Over the next several years $500 billion in loans per year are set to mature. These loans are likely to be under extreme pressure from debt deflation. Declining property cash flows, construction depressed on account of the credit crunch, depreciation in the value of the collateral underpinning these loans, all portend defaults, perhaps enough to trigger the next crash.
 
Through the TALF the Fed is backstopping many of these loans, and meanwhile the order of the day is extend and pretend: give extensions on loans you think or know will default. More phony accounting, hoping to play for time while praying for a miracle.
 
So what this means is the Fed is propping up the simulacrum of a continuing CRE loan market. But when the Fed withdraws this support, or when it’s just not enough, lending will stop, everyone will then value all this paper at zero, and again the banks will be forced into insolvency check.
 
We are in end game. The government will certainly keep trying to help its bank king escape check, but it can’t do it forever. One day, inevitably, it will be checkmate.
 
 
3. Meanwhile, there seems never to be any lack of just plain bad behavior. These people are not only evil, they are petty and mean.
 
*Obama’s “good people” have certainly shown their good will in rushing to jack up credit card rates before a new regulatory restriction prevails next year. (Dodd has also proposed legislation to move up this date.) The most notorious is Citi slamming some of its best customers with a 29.99% rate. But according to a Fed survey 50% of banks are raising rates and lowering credit lines for good customers. It’s a combination of squeezing the cash cow and punishment for the Congress daring to pass a mildly reformist bill.
 
(Citi issued a statement blaming the people and regulators.)
 
According to the Pew Charitable Trusts the twelve largest banks, who issue 80% of credit cards, are still using “unfair or deceptive”, and often illegal, lending tactics.
 
All of this is going on while their bank vaults are full of free Fed money.
 
[For anyone who still has questions about the health care rackets, how they’ll confront legislation, and therefore how legitimate the bill there is going to be, see the same behavior on the part of Big Drug.]
 
*The Jefferson County scam has given us some insight into the character of JPMorgan. JPM, with the connivance of the standard corrupt local yahoos, swindled the county into bonding a $3.2 billion sewer project with a package of interest rate swaps which are now worthless. (Sewage indeed.)
 
(This was such an all-day sucker that other sharks were circling, and JPM paid them off to go away: $3 million to Goldman, 1.4 to Rice Financial.)
 
The county is now suing JPM, which says the claims are “meritless”. But they already settled a federal suit for $700 million. Under that deal they paid the county $50 million and wrote off $650 million in “fees”. But the county still says it can’t service the debt JPM’s scam saddled them with, and they’re demanding more support.
 
*We may learn more this week about the BofA/Merrill deal as two board members and a former executive are scheduled to testify before the House Oversight Committee.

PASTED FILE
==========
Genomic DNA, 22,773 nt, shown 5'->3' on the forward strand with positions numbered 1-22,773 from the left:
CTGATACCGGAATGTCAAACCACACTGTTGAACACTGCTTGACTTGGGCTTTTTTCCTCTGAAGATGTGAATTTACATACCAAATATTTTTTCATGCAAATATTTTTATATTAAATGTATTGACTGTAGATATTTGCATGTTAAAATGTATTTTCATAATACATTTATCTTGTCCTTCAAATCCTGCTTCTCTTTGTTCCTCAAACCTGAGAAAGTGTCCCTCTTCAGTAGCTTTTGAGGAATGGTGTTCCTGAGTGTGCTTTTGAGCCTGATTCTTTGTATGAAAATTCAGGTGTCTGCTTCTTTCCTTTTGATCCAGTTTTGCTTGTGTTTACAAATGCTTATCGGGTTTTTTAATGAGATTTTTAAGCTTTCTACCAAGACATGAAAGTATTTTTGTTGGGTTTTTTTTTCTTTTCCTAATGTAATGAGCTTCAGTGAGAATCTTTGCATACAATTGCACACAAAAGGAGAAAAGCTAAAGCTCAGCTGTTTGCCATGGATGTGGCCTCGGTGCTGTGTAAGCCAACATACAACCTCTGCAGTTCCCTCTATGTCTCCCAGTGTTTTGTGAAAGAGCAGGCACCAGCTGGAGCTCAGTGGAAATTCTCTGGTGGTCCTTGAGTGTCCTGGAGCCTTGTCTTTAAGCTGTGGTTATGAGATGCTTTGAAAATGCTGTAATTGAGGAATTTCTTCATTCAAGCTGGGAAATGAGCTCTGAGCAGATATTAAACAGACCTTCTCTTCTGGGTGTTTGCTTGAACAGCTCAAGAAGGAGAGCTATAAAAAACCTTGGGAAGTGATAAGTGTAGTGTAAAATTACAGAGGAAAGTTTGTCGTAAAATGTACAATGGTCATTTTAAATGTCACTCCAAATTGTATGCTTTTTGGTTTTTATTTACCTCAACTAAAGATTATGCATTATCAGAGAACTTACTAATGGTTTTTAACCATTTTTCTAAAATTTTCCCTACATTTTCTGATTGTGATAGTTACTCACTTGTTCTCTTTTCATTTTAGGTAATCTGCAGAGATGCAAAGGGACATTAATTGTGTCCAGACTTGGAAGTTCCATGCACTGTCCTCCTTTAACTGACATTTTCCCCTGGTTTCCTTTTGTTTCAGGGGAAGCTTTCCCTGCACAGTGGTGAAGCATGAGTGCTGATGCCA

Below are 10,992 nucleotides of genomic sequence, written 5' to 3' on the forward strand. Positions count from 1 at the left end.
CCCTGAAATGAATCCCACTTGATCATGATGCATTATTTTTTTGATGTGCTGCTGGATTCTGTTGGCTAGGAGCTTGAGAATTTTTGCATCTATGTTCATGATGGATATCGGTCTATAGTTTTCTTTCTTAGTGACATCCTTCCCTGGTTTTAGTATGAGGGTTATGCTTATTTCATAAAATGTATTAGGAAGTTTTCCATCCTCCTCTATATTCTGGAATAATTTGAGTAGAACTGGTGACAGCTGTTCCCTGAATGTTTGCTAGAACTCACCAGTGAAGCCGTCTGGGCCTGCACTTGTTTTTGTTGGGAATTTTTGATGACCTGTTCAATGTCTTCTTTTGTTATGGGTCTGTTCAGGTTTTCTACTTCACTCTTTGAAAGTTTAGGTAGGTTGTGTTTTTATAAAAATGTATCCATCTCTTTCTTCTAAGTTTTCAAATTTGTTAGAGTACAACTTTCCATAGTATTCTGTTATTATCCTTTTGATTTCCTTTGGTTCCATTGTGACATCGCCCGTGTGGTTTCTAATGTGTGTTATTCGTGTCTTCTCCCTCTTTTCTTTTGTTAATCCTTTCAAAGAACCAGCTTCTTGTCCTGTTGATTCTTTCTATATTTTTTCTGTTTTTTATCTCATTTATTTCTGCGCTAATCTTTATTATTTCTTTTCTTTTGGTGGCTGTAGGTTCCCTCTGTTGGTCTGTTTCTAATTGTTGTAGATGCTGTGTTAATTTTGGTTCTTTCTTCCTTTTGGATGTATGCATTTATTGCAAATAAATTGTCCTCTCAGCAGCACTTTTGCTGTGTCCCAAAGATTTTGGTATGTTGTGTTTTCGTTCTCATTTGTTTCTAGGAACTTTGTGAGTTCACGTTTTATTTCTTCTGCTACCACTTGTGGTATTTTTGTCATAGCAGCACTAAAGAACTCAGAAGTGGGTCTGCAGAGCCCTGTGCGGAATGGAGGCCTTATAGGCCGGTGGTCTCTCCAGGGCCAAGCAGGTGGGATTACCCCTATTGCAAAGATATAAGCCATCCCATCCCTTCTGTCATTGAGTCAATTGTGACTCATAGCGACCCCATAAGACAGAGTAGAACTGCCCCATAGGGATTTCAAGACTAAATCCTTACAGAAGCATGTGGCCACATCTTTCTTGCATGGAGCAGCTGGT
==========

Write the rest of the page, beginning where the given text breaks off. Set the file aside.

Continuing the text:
Former general counsel Timothy Mayopoulos claims he was summarily fired in 12/08 when he informed BofA brass that there existed no material adverse change which would legally justify BofA’s pulling out of the Merrill deal. Meanwhile, one of the board members, Charles Gifford, is caught trashing the deal in an email: “Unfortunately it’s screw the shareholders!!”
 
It’s not yet clear what all of this means, but the picture which has been emerging is of a rotten deal pushed by the Bush administration, agreed to by the incompetent BofA “leadership” (especially the moronic Ken Lewis), who then got cold feet, especially when they realized what a garbage barge Merrill really was (they couldn’t be bothered to do due diligence earlier; Paulson stampeded them, but they were stupid enough to be stampeded).
 
They were especially upset to see how Merrill went happily whistling along handing out billions in bonuses. They wanted out of the deal, and what happened…..? That’s what we’re eventually going to find out. Supposedly Paulson used a combination of threats and rewards to rope Lewis back in.
 
We are already 100% sure of one thing. Whatever went down, it was massive theft from the taxpayers.
 
*We can’t finish without some news from the incorrigible pricks at AIG. In his latest antic, placeholder dreg CEO Robert Benmosche (last seen beginning his tenure with a vacation), frustrated at how he doesn’t get to go parading around as king of the world like Lloyd Blankfein, and how everyone doesn’t just hate him and his company but considers him a contemptible little worm, and AIG a smelly little rathole, has been threatening to quit if the government doesn’t stop dissing him.
 
Apparently the last straw was Feinberg’s decree on executive pay for his special children who haven’t paid back the TARP, remedial dunces like AIG and its head dunce Benmosche. (What kind of loser is this guy that he can’t get a better job than that? Clearly he’s not very high on the “talent” list. He quits here and he might as well go hang out with Dick Fuld.)
 
Well, there’s no point in much analysis here. AIG is the dreg of dregs (maybe along with GMAC). I wouldn’t pay the whole lot of them a plug nickel, let alone the hundreds of billions which two administrations have looted from us on their behalf.
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2 Comments

  1. Why not tell us how you really feel about these guys?

    Comment by jake chase — November 18, 2009 @ 9:41 am

  2. Not enough detachment? Sometimes my anger and disgust does carry me away.

    Comment by Russ — November 18, 2009 @ 11:24 am